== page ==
Not all archival comics collections need to be showcases for the best of what the medium can offer in terms of originality and technique. Some can exist solely for nostalgic interest, because they are representative of an era of long-gone comics, or simply for the reason that they are curiosities of the medium’s history. The Complete Johnny Future, a Treasury of British Comics collection of the 1960s strip from Fantastic, is not the most ground-breaking feature from UK weekly comics’ past but it does embody those last three qualities, providing simple escapist adventure fare aimed squarely at the younger audience of its day.
Fantastic was one of the Odhams Press titles that combined original UK content with reprints of early Silver Age Marvel comics in what became known as the Power Comics line. Johnny Future is a rare example of early British super-hero style comics and is intriguing in that it started life as a different strip altogether. Written by Alf Wallace and illustrated by Luis Bermejo, its original incarnation was the monster-themed serial The Missing Link which saw a group of explorers discover a powerful humanoid creature deep in the African jungle, and bring him back to civilisation.
There’s obvious King Kong vibes to the initial plot but the key influence here is clearly that of Marvel’s Hulk with Bermejo’s Link strongly resembling him in look, physicality and posture. After a few short stories of rampage and carnage though the emphasis shifts dramatically and in another, shall we say Marvel-inspired plot twist, a dose of radiation at an experimental nuclear facility turns him into a super-evolved future human. Now dramatically changed physically and with multiple super-powers he takes on a new identity as the super-heroic Johnny Future battling such OTT bad guys and criminal enterprises as the Animal Man and the Secret Society of Scientists.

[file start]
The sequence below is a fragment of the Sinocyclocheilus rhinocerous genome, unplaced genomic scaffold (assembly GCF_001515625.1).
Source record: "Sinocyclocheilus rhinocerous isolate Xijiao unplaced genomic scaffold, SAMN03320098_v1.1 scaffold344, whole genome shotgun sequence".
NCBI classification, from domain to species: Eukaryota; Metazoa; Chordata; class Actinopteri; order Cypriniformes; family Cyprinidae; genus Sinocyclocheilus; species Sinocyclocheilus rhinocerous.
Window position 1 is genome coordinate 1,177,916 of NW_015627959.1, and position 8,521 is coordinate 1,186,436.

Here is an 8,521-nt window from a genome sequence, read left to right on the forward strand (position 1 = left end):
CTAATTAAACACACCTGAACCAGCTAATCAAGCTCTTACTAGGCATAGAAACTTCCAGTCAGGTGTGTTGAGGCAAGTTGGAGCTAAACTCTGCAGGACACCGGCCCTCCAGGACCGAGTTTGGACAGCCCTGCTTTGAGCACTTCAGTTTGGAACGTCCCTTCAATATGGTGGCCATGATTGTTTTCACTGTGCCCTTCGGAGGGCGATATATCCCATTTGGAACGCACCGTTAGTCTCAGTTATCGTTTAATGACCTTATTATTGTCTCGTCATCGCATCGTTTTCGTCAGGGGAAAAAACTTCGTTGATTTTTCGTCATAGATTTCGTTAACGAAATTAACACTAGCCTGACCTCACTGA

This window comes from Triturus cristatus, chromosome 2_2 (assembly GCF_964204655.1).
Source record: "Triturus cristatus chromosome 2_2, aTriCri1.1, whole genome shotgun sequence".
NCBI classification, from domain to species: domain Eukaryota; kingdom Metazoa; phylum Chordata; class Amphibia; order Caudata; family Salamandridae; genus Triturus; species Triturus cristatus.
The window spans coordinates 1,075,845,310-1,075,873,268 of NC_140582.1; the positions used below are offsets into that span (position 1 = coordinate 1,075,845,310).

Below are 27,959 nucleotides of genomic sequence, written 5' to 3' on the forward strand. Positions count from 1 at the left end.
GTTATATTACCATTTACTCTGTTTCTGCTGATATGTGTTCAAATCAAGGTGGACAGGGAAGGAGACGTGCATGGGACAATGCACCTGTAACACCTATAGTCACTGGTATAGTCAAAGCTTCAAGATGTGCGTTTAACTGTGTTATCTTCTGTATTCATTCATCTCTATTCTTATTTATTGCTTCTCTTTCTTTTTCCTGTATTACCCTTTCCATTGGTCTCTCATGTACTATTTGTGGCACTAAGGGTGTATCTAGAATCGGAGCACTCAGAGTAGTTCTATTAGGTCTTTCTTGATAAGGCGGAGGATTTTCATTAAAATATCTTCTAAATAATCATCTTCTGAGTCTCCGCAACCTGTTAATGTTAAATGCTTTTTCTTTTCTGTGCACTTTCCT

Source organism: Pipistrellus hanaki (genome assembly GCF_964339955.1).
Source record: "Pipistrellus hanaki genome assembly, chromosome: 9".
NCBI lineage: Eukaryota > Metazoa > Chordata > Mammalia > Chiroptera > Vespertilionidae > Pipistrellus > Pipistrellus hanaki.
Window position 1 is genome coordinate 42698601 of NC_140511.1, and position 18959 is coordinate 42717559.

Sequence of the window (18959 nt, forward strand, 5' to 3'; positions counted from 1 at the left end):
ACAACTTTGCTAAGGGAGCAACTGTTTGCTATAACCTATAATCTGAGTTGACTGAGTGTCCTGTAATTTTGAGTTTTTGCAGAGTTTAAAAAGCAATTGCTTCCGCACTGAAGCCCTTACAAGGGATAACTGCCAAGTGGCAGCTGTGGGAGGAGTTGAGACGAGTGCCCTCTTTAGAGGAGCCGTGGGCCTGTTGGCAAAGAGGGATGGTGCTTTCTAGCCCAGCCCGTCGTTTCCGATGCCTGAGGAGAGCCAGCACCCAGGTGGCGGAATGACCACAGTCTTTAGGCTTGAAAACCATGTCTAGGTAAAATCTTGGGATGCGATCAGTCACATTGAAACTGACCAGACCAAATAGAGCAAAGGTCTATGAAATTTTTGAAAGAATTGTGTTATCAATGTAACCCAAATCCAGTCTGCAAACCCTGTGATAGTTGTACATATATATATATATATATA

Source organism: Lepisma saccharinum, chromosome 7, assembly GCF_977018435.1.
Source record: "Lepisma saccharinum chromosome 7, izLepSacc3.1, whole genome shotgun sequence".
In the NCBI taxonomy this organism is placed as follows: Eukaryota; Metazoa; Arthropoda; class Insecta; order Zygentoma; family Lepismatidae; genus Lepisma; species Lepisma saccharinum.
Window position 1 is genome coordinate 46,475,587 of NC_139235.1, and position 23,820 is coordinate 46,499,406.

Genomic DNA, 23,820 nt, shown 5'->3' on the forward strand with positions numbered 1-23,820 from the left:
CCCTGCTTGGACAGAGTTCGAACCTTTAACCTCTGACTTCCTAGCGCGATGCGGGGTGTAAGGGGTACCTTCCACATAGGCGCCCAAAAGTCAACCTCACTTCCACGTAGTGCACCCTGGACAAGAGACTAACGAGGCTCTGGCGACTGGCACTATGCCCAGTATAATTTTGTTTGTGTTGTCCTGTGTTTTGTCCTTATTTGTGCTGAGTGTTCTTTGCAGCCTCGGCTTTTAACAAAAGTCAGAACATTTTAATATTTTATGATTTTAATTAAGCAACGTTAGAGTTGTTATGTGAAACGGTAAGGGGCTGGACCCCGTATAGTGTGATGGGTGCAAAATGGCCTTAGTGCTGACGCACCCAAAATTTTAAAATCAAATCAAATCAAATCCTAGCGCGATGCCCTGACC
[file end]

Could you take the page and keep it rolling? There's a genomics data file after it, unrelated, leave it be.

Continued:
In truth this is essentially two characters stitched together into one ongoing serial and it’s fascinating to speculate why the original premise was abandoned so quickly, and also why the original Missing Link character wasn’t simply dropped and his Johnny Future iteration introduced as a new feature. Most of the work here is largely derivative and the Johnny Future material is really simply a procession of wordy “villain of the week” encounters with little development beyond that. However, it’s not without a quirky appeal and such on-the-nose villain names as “Disastro” can’t help but bring a smile to the face.
Bermejo’s art is the real draw here, his use of light and shadow exemplary in its craftsmanship, playing to the strengths of the black and white format. While his panel-to-panel storytelling is largely conventional in structure the incongruous mix of the fantastic and the near photo-realistic emphasises the strangeness of Johnny Future’s world all the more eloquently.
Given its obvious “homage” to and parallels with American super-hero comics The Complete Johnny Future is perhaps not a Treasury of British Comics collection for those unversed in the history of UK comics who are looking to discover something of their distinct flavour. But it is an interesting footnote in British comics publishing and an example at the time of a rare homegrown foray into the genre that dominated the form in the latter part of the 20th century and beyond.
Alf Wallace (W), Luis Bermejo (A) • Rebellion/Treasury of British Comics, £19.99
Review by Andy Oliver